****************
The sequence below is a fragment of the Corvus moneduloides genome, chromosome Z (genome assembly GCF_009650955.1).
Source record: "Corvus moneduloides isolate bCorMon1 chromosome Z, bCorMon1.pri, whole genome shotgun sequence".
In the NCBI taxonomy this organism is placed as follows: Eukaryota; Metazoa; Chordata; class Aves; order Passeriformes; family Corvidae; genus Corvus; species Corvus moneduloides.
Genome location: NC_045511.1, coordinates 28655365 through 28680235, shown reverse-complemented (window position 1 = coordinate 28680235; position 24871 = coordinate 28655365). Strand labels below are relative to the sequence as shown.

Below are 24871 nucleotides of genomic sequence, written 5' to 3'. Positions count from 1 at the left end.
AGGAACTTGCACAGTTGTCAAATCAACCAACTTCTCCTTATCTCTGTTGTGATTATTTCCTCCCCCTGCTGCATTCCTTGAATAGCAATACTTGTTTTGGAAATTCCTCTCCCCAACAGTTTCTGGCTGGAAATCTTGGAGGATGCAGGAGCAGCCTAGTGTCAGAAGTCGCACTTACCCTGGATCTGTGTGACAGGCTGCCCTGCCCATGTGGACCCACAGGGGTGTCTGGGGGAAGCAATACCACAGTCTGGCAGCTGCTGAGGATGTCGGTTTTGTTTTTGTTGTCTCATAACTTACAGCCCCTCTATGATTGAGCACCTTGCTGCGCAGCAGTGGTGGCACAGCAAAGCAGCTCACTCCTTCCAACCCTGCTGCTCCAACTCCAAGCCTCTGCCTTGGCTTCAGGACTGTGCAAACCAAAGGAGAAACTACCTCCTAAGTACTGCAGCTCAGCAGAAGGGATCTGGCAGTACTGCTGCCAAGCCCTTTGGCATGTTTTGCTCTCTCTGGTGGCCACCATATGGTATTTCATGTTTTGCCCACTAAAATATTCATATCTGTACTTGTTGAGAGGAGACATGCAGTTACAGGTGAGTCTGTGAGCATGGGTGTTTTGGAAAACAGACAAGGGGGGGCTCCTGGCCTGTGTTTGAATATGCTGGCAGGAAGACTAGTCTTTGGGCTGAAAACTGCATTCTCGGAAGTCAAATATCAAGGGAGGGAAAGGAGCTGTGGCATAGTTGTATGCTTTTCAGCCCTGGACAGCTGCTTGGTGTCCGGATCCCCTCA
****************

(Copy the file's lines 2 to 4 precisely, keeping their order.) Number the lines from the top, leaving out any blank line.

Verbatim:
Source record: "Corvus moneduloides isolate bCorMon1 chromosome Z, bCorMon1.pri, whole genome shotgun sequence".
In the NCBI taxonomy this organism is placed as follows: Eukaryota; Metazoa; Chordata; class Aves; order Passeriformes; family Corvidae; genus Corvus; species Corvus moneduloides.
Genome location: NC_045511.1, coordinates 28655365 through 28680235, shown reverse-complemented (window position 1 = coordinate 28680235; position 24871 = coordinate 28655365). Strand labels below are relative to the sequence as shown.